General Assembly critiques report of high-level panel on world challenges

1 February 2005 –

In a wide-ranging critique of a high-level panel's report on the challenges facing the United Nations, members of the General Assembly have questioned what they see as the panel's inadequate treatment of the role that economic development plays in safeguarding collective security, according to Assembly President Jean Ping of Gabon.

Among the 97 speakers, mainly ambassadors, who took the floor in six informal sessions recently, many also expressed concern about the emphasis by the High-level Panel on Threats, Challenges and Change on limiting weapons proliferation at the expense of promoting disarmament, he said in his summary of the debate.

The Assembly talks were part of a series of discussions leading to a meeting of Heads of State and government at the 60th session of the General Assembly in September.

The High-level Panel was appointed by UN Secretary-General Kofi "to assess current threats to international peace and security; to evaluate how our existing policies and institutions have done in addressing those threats; and to make recommendations for strengthening the United Nations so that it can provide collective security for all in the twenty-first century."

At present, five of the 15 Security Council members – China, France, the Russian Federation, the United Kingdom and the United States – are permanent, their interests are protected by vetoes and they are expected to carry extra responsibilities for international security.

On the changing role of the Security Council since the UN was established at the end of World War II, the Panel says decisions can no longer be implemented by the members of the Security Council only, "but require extensive military, financial and political involvement by other States."

Mr. Ping's summary of the Assembly's discussion said reforms to make the Council more representative, efficient and transparent would mean not only adding more members, but also improving its methods of work and its decision-making mechanisms.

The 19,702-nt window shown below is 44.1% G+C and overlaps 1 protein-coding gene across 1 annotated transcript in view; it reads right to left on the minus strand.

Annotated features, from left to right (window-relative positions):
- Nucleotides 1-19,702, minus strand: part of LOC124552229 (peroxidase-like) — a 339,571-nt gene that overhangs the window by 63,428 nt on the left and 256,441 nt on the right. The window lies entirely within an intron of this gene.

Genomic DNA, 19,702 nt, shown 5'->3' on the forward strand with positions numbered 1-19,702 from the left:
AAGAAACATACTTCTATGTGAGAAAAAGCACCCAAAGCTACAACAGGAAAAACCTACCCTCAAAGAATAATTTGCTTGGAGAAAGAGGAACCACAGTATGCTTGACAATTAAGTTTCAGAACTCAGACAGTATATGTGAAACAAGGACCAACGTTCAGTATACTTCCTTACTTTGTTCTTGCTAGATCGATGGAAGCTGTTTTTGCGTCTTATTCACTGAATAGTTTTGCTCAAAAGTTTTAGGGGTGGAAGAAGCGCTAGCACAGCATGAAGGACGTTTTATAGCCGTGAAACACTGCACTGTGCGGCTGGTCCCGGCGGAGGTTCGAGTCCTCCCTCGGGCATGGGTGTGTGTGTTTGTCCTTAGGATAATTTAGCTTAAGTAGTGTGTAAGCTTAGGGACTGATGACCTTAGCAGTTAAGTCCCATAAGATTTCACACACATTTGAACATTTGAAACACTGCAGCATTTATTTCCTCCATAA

On another security consideration, many delegations said that while they recognized the threat that weapons of mass destruction posed for international peace and security, they disagreed that the emphasis should be on stopping proliferation at the expense of undertaking negotiations for disarmament, he said.

Similarly, they regretted that the Panel had failed to examine the dangers of the flood of small arms around the world, he added.

On the question of socio-economic development of the poorer Member States, many speakers "deplored the fact that the report, while recognizing the central place of development in the system of collective security did not examine this more extensively," Mr. Ping said.

"In addition, some speakers said they were concerned that the report tended to present the question of development only from a security angle that was too narrow."

The report says: "By the 1980s, many of (the) new States faced crises of State capacity and legitimacy, reflected in the rise of internal wars as the dominant form of warfare in the second half of the twentieth century."

Many delegates felt that consultations on the reform and restructuring of the United Nations should not be limited solely to the recommendations contained in the High-level Panel's report and its focus on the Security Council should not alter even further the role and authority of the General Assembly as the principal deliberative body of the United Nations, Mr. Ping said.

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